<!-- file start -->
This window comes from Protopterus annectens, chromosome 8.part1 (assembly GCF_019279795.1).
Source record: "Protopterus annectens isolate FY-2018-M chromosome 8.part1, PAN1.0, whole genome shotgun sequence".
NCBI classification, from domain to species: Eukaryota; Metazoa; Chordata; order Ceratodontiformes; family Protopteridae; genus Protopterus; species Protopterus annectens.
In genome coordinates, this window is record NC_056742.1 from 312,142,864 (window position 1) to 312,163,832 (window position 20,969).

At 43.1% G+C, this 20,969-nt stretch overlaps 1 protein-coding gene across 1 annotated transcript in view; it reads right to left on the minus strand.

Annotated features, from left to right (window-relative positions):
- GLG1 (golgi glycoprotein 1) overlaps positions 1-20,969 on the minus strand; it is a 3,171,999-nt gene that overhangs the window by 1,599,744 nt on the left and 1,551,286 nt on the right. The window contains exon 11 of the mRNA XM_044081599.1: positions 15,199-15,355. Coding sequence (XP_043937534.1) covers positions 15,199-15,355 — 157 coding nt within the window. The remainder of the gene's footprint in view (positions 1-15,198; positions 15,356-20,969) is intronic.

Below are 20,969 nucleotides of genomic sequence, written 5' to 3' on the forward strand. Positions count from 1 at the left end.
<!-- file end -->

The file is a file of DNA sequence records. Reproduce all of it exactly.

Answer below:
This window comes from Protopterus annectens, chromosome 8.part1 (assembly GCF_019279795.1).
Source record: "Protopterus annectens isolate FY-2018-M chromosome 8.part1, PAN1.0, whole genome shotgun sequence".
NCBI classification, from domain to species: Eukaryota; Metazoa; Chordata; order Ceratodontiformes; family Protopteridae; genus Protopterus; species Protopterus annectens.
In genome coordinates, this window is record NC_056742.1 from 312,142,864 (window position 1) to 312,163,832 (window position 20,969).

At 43.1% G+C, this 20,969-nt stretch overlaps 1 protein-coding gene across 1 annotated transcript in view; it reads right to left on the minus strand.

Annotated features, from left to right (window-relative positions):
- GLG1 (golgi glycoprotein 1) overlaps positions 1-20,969 on the minus strand; it is a 3,171,999-nt gene that overhangs the window by 1,599,744 nt on the left and 1,551,286 nt on the right. The window contains exon 11 of the mRNA XM_044081599.1: positions 15,199-15,355. Coding sequence (XP_043937534.1) covers positions 15,199-15,355 — 157 coding nt within the window. The remainder of the gene's footprint in view (positions 1-15,198; positions 15,356-20,969) is intronic.

Below are 20,969 nucleotides of genomic sequence, written 5' to 3' on the forward strand. Positions count from 1 at the left end.